Virginia is for lovers

Filed in Charanne , THE BABBIES 6 comments

I’m sure I don’t have to say this, but I will.  There are many, many issues that have gone on in America’s past that are simplified for textbooks or not even spoken about.  I’m not sure how many people actually know about the landmark case brought to court by Mildred (Jeter) and Richard Loving versus the state of Virginia.  Now, I am not about to preach about interracial relationships, but being a product of one, I feel that this case deserves a highlight.

In June of 1958, the Lovings were married in Washington, D.C. and returned to their home in Virginia, where it was illegal for whites to marry blacks. They were arrested in the middle of the night for breaking a law that Mrs. Loving would later tell the Associated Press she did not know existed.  They were indicted and plead guilty resulting in a sentence of one year in jail. Yet the trial judge said if they did not return to the state for 25 years they would not have to spend time in prison. In his opinion he stated

Almighty God created the races white, black, yellow, malay and red, and he placed them on separate continents. And but for the interference with his arrangement there would be no cause for such marriages. The fact that he separated the races shows that he did not intend for the races to mix.

Mildred and Richard moved to DC appealed the judgment on November of 1963 based on the fact that their Fourteenth Amendment had been violated. It took over a year for any action by the court but their motion was denied.  They appealed the case to the highest court in Virginia but the ruling was still not overturned.  The Supreme Court of Appeals (Virginia’s supreme court) agreed with the cited laws that were “broken” by the couple: it was a felony to be married to someone of a different race (punishable by a year, but no more than five years) and interracial couples could not be married in one state and return to Virginia to set up their marital household.

The Supreme Court of the U.S. through the opinion written by Chief Justice Warren overruled the lower courts on June 12, 1967 disagreeing with the abovementioned laws:

These statutes also deprive the Lovings of liberty without due process of law in violation of the Due Process Clause of the Fourteenth Amendment. The freedom to marry has long been recognized as one of the vital personal rights essential to the orderly pursuit of happiness by free men.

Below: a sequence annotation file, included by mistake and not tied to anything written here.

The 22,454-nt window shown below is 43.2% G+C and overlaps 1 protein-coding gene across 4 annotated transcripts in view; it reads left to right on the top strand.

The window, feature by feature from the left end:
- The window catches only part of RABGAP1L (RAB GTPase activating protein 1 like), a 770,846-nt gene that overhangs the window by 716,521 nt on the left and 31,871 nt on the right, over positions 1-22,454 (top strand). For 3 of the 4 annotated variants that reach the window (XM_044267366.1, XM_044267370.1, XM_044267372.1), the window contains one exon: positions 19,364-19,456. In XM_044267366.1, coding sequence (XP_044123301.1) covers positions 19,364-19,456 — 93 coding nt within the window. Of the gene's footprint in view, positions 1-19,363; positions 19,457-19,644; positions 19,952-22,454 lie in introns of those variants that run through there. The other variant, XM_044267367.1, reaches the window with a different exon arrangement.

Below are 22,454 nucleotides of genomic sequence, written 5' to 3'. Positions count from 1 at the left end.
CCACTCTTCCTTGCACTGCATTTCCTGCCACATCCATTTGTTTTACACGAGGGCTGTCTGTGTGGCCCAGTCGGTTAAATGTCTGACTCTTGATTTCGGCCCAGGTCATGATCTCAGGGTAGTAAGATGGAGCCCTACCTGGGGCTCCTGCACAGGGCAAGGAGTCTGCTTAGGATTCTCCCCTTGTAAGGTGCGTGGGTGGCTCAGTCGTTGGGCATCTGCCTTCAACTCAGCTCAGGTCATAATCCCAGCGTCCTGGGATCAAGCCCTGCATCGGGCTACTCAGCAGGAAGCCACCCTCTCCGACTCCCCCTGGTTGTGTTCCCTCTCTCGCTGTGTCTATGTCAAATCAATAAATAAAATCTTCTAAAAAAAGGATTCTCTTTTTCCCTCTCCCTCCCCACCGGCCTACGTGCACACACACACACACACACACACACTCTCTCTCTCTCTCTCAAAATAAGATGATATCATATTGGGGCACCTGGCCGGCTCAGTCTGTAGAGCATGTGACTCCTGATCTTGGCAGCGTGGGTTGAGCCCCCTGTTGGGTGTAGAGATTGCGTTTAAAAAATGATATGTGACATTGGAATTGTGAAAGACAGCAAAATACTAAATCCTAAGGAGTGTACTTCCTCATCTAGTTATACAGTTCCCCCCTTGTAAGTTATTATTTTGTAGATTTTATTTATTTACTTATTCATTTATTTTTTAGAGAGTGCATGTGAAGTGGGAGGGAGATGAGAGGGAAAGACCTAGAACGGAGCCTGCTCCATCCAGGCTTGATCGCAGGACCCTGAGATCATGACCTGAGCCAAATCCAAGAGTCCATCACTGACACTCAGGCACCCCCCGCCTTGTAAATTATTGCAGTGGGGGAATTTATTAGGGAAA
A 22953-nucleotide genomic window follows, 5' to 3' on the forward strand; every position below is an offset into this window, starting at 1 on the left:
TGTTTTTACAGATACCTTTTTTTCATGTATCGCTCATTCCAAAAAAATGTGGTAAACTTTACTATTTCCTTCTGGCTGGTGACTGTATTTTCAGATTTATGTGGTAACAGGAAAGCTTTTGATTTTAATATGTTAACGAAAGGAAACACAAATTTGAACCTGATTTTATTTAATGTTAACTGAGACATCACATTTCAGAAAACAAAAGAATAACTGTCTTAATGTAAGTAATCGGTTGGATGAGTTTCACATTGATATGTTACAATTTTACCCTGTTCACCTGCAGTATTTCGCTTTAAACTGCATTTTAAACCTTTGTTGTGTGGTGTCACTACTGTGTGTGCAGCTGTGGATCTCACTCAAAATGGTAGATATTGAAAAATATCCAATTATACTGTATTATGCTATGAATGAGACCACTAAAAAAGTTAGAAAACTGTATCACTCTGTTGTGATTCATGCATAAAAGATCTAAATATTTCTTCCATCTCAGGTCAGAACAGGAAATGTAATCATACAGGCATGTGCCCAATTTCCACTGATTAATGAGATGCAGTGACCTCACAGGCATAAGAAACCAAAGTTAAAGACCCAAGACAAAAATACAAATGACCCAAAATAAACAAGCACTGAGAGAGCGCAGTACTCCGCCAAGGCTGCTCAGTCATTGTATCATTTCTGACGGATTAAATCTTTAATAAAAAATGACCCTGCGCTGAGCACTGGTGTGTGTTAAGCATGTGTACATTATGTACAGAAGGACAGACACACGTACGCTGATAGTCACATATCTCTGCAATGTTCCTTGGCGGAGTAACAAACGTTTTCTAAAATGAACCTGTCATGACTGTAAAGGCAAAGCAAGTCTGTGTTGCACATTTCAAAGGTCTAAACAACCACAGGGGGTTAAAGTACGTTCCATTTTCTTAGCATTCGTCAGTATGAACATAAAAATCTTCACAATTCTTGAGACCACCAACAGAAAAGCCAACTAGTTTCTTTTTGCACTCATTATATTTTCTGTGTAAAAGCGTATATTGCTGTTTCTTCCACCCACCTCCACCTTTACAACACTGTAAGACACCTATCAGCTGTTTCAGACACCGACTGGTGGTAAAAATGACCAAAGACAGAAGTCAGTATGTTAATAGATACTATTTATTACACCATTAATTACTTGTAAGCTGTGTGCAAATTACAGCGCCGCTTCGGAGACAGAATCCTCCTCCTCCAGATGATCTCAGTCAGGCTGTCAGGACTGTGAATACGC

Marriage is one of the “basic civil rights of man,” fundamental to our very existence and survival. Skinner v. Oklahoma, 316 U.S. 535, 541 (1942). See also Maynard v. Hill, 125 U.S. 190 (1888). To deny this fundamental freedom on so unsupportable a basis as the racial classifications embodied in these statutes, classifications so directly subversive of the principle of equality at the heart of the Fourteenth Amendment, is surely to deprive all the State’s citizens of liberty without due process of law. The Fourteenth Amendment requires that the freedom of choice to marry not be restricted by invidious racial discriminations. Under our Constitution, the freedom to marry, or not marry, a person of another race resides with the individual and cannot be infringed by the State.

These convictions must be reversed.

It is so ordered.

Thanks to the courage of this ordinary couple, my parents were able to legally marry just 9 years later.
Today, Loving Day is celebrated nationwide on or around June 12.  If you would like more information about racial marriage bans, pick up Phyl Newbeck’s book Virginia Hasn’t Always Been for Lovers.

Posted by Charanne   @   28 August 2008 6 comments

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6 Comments

Comments
Aug 28, 2008
9:05 PM
#1 Candra :

Thats awesome.
I grew up in VA and lived there all of my life till a few years ago. Id never heard of this case until just a few months ago.

Aug 28, 2008
9:09 PM
#2 Tobi :

I remember studying this case in school and reading up on it. They also did a movie about the Lovings as well. Thanks for sharing this info. as a lot of people have never heard of this case at all.

Aug 28, 2008
10:50 PM
#3 Cherise :

Charanne, I was not aware of this case. Thanks for sharing.

Aug 29, 2008
6:01 AM
#4 Rahael :

I remember learning about this when I moved to VA. Powerful stuff.

Sep 1, 2008
1:54 PM
#5 Tia :

Wow…never knew about this. Thank you for posting!

Sep 2, 2008
6:58 PM
#6 Latasha :

Great post. I have been wonderfully educated.

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